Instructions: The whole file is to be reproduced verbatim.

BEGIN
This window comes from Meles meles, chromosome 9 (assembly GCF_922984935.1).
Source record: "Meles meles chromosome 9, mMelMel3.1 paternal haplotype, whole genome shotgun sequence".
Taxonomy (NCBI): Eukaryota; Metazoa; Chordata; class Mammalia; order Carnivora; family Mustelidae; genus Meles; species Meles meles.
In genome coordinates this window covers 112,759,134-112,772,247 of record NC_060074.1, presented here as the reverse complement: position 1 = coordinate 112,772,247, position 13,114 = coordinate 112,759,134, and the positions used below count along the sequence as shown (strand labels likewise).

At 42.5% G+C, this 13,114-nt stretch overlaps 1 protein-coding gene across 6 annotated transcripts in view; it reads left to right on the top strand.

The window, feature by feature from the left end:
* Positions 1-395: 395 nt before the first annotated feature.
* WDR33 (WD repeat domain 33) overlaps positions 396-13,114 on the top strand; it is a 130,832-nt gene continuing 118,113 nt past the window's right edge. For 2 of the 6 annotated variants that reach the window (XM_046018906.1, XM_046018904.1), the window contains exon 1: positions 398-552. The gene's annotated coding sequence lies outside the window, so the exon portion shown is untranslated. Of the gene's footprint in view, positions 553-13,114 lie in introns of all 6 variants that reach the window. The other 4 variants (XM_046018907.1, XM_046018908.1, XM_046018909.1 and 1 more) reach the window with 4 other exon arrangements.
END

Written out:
This window comes from Meles meles, chromosome 9 (assembly GCF_922984935.1).
Source record: "Meles meles chromosome 9, mMelMel3.1 paternal haplotype, whole genome shotgun sequence".
Taxonomy (NCBI): Eukaryota; Metazoa; Chordata; class Mammalia; order Carnivora; family Mustelidae; genus Meles; species Meles meles.
In genome coordinates this window covers 112,759,134-112,772,247 of record NC_060074.1, presented here as the reverse complement: position 1 = coordinate 112,772,247, position 13,114 = coordinate 112,759,134, and the positions used below count along the sequence as shown (strand labels likewise).

At 42.5% G+C, this 13,114-nt stretch overlaps 1 protein-coding gene across 6 annotated transcripts in view; it reads left to right on the top strand.

The window, feature by feature from the left end:
* Positions 1-395: 395 nt before the first annotated feature.
* WDR33 (WD repeat domain 33) overlaps positions 396-13,114 on the top strand; it is a 130,832-nt gene continuing 118,113 nt past the window's right edge. For 2 of the 6 annotated variants that reach the window (XM_046018906.1, XM_046018904.1), the window contains exon 1: positions 398-552. The gene's annotated coding sequence lies outside the window, so the exon portion shown is untranslated. Of the gene's footprint in view, positions 553-13,114 lie in introns of all 6 variants that reach the window. The other 4 variants (XM_046018907.1, XM_046018908.1, XM_046018909.1 and 1 more) reach the window with 4 other exon arrangements.